Ex parte Jon S. Sanderson et al.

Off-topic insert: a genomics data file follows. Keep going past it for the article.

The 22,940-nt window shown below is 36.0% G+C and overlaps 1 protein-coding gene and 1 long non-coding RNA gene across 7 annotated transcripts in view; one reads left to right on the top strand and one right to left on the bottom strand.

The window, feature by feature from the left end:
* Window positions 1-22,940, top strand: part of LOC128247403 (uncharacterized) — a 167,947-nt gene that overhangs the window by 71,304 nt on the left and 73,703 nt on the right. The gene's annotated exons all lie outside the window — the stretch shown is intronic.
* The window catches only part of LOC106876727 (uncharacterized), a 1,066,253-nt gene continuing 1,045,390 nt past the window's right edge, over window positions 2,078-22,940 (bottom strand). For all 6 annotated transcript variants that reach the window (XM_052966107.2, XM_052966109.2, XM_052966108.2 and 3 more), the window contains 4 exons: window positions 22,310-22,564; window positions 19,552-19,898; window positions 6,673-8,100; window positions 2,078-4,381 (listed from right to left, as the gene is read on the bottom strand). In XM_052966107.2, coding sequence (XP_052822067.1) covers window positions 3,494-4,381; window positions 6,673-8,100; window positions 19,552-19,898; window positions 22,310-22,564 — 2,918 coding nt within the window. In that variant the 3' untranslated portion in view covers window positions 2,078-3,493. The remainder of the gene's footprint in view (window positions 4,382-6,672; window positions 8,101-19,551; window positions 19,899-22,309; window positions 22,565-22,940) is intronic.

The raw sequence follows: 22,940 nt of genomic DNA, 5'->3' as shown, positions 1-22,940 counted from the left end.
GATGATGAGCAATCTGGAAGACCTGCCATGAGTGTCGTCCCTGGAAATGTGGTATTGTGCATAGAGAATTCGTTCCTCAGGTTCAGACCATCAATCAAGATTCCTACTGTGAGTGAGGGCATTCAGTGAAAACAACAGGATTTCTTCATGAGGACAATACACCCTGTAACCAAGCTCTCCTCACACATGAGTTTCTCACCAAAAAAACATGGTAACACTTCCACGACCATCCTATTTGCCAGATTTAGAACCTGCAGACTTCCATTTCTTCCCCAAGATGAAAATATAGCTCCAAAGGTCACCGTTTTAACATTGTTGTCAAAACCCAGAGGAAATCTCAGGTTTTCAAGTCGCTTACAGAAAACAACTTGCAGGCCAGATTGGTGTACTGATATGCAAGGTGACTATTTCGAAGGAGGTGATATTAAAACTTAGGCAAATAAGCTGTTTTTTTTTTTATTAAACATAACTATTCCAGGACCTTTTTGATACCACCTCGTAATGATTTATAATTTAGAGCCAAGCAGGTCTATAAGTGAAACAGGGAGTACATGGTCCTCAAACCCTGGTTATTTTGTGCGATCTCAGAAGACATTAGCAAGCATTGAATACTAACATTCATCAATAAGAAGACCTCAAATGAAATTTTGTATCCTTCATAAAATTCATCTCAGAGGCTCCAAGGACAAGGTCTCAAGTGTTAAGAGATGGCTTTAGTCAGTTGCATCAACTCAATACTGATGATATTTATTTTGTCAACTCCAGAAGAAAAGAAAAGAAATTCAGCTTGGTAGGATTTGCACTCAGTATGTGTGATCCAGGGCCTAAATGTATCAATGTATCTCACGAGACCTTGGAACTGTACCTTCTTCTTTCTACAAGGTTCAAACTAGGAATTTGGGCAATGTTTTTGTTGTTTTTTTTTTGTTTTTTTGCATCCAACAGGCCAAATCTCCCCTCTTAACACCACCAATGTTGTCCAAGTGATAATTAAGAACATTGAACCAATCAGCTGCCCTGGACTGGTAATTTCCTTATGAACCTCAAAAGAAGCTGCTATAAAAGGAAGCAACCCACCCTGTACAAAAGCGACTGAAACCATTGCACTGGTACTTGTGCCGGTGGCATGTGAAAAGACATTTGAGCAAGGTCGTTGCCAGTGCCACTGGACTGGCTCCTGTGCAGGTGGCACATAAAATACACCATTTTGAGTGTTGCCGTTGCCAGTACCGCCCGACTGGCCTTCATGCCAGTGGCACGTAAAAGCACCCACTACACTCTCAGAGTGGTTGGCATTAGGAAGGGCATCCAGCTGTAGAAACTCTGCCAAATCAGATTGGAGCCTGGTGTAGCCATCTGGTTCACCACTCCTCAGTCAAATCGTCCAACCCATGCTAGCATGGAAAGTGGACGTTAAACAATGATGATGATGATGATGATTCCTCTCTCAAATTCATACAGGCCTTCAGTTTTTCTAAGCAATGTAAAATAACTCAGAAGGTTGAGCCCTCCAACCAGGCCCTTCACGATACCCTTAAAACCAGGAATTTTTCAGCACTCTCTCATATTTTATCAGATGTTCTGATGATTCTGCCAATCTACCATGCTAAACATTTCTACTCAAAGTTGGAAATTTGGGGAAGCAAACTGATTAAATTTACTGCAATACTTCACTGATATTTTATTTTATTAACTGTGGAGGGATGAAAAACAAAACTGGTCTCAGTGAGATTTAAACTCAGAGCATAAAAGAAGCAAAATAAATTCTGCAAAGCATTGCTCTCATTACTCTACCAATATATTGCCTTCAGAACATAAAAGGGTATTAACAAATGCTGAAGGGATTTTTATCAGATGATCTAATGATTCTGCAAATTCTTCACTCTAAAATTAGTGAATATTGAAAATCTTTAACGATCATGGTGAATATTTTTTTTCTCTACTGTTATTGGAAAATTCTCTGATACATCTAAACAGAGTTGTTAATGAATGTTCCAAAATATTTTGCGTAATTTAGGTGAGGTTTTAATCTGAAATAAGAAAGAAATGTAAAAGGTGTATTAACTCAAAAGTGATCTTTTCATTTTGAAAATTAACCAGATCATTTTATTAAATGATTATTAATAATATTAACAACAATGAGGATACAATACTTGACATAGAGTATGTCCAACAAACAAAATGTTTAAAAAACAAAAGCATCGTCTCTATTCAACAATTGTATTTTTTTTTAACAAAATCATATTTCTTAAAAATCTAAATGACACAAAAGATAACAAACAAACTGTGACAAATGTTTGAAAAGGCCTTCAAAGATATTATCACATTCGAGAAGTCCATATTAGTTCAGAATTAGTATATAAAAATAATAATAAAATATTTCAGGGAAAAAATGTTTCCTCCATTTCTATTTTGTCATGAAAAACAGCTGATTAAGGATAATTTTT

In 2014, Traci Salinas and Sharon Lee Stark, as shareholders of Sterne Agee Group, Inc. ("SAG") filed a shareholder-derivative action, on behalf of nominal defendant SAG, against James and William Holbrook and the nonHolbrook directors, who together composed the SAG board of directors. Salinas and Stark alleged that the Holbrooks had breached their fiduciary duty to the SAG shareholders by misusing, misappropriating, and wasting corporate assets and that the non-Holbrook directors had knowledge of, and had acquiesced in, the Holbrooks' alleged misconduct. In 2015, while Salinas and Stark's action was pending, SAG entered into a merger agreement with Stifel Financial Corp. ("Stifel") pursuant to which Stifel would acquire SAG ("the merger"). As a result of the merger, each share of certain classes of SAG stock was to be converted into a right of the shareholder to receive a pro rata share of merger consideration in cash and/or shares of Stifel common stock. The Holbrooks moved for summary judgment in which they argued that, under Delaware law, when a plaintiff in a shareholder-derivative action ceases to be a shareholder of the corporation on whose behalf the action was brought, the shareholder was divested of standing to continue prosecuting the derivative action. Thus, the Holbrooks argued, because Salinas and Wainwright were no longer SAG shareholders following the merger, they lacked standing to prosecute their derivative action and, the argument continued, the Holbrooks were entitled to a judgment as a matter of law. In response, Salinas and Wainwright amended their complaint to allege that a merger "cannot absolve fiduciaries from accountability for fraudulent conduct that necessitated the merger." Rather, they maintained, "such conduct gives rise to a direct claim that survives the merger, as the injury caused by such misconduct is suffered by the shareholders rather than the corporation, and thereby supports a direct cause of action." Subsequently, the parties filed a stipulation of dismissal in which they dismissed Salinas from the action, leaving Wainwright as the sole plaintiff. The Alabama Supreme Court determined that a May 2017 trial court order did not come within the subject-matter-jurisdiction exception to the general rule that the denial of a motion to dismiss or a motion for a summary judgment was not reviewable by petition for a writ of mandamus. “The petitioners have an adequate remedy by way of appeal should they suffer an adverse judgment. Accordingly, we deny the petitions.” View "Ex parte Jon S. Sanderson et al." on Justia Law